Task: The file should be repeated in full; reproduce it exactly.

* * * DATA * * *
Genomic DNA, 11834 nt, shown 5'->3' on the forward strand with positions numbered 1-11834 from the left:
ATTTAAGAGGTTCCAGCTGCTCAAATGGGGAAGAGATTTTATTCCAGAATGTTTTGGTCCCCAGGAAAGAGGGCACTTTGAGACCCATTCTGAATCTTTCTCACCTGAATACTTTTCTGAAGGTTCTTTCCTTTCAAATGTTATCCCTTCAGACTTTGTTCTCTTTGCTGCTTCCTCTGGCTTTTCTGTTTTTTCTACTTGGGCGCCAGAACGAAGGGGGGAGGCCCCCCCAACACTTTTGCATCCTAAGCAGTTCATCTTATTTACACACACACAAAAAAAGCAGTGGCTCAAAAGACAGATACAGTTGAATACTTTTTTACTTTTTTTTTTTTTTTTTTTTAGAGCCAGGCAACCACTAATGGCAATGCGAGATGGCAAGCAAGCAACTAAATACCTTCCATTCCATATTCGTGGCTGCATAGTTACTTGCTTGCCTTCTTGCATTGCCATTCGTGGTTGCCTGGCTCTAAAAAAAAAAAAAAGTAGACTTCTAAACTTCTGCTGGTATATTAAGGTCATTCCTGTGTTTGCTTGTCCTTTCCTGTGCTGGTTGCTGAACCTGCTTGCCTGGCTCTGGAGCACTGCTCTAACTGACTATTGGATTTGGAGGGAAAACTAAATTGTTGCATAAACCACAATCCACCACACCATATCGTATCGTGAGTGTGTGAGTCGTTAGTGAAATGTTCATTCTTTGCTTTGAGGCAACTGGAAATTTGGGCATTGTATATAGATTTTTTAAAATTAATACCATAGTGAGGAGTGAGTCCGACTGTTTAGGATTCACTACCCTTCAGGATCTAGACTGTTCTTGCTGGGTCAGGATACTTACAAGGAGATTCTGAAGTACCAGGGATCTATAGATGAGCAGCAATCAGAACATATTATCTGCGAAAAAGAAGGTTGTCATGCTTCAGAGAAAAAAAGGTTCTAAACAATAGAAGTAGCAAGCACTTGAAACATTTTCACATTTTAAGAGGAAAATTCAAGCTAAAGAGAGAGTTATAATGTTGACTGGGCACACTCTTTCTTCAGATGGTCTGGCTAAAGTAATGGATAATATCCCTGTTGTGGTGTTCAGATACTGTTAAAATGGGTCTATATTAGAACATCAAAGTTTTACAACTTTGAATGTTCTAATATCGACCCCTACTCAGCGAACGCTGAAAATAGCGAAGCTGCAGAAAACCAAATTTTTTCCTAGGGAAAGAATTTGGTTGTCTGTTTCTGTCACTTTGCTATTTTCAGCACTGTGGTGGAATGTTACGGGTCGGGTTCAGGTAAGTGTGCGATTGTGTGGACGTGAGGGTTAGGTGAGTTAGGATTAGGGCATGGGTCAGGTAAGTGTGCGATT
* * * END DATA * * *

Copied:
Genomic DNA, 11834 nt, shown 5'->3' on the forward strand with positions numbered 1-11834 from the left:
ATTTAAGAGGTTCCAGCTGCTCAAATGGGGAAGAGATTTTATTCCAGAATGTTTTGGTCCCCAGGAAAGAGGGCACTTTGAGACCCATTCTGAATCTTTCTCACCTGAATACTTTTCTGAAGGTTCTTTCCTTTCAAATGTTATCCCTTCAGACTTTGTTCTCTTTGCTGCTTCCTCTGGCTTTTCTGTTTTTTCTACTTGGGCGCCAGAACGAAGGGGGGAGGCCCCCCCAACACTTTTGCATCCTAAGCAGTTCATCTTATTTACACACACACAAAAAAAGCAGTGGCTCAAAAGACAGATACAGTTGAATACTTTTTTACTTTTTTTTTTTTTTTTTTTTAGAGCCAGGCAACCACTAATGGCAATGCGAGATGGCAAGCAAGCAACTAAATACCTTCCATTCCATATTCGTGGCTGCATAGTTACTTGCTTGCCTTCTTGCATTGCCATTCGTGGTTGCCTGGCTCTAAAAAAAAAAAAAAGTAGACTTCTAAACTTCTGCTGGTATATTAAGGTCATTCCTGTGTTTGCTTGTCCTTTCCTGTGCTGGTTGCTGAACCTGCTTGCCTGGCTCTGGAGCACTGCTCTAACTGACTATTGGATTTGGAGGGAAAACTAAATTGTTGCATAAACCACAATCCACCACACCATATCGTATCGTGAGTGTGTGAGTCGTTAGTGAAATGTTCATTCTTTGCTTTGAGGCAACTGGAAATTTGGGCATTGTATATAGATTTTTTAAAATTAATACCATAGTGAGGAGTGAGTCCGACTGTTTAGGATTCACTACCCTTCAGGATCTAGACTGTTCTTGCTGGGTCAGGATACTTACAAGGAGATTCTGAAGTACCAGGGATCTATAGATGAGCAGCAATCAGAACATATTATCTGCGAAAAAGAAGGTTGTCATGCTTCAGAGAAAAAAAGGTTCTAAACAATAGAAGTAGCAAGCACTTGAAACATTTTCACATTTTAAGAGGAAAATTCAAGCTAAAGAGAGAGTTATAATGTTGACTGGGCACACTCTTTCTTCAGATGGTCTGGCTAAAGTAATGGATAATATCCCTGTTGTGGTGTTCAGATACTGTTAAAATGGGTCTATATTAGAACATCAAAGTTTTACAACTTTGAATGTTCTAATATCGACCCCTACTCAGCGAACGCTGAAAATAGCGAAGCTGCAGAAAACCAAATTTTTTCCTAGGGAAAGAATTTGGTTGTCTGTTTCTGTCACTTTGCTATTTTCAGCACTGTGGTGGAATGTTACGGGTCGGGTTCAGGTAAGTGTGCGATTGTGTGGACGTGAGGGTTAGGTGAGTTAGGATTAGGGCATGGGTCAGGTAAGTGTGCGATT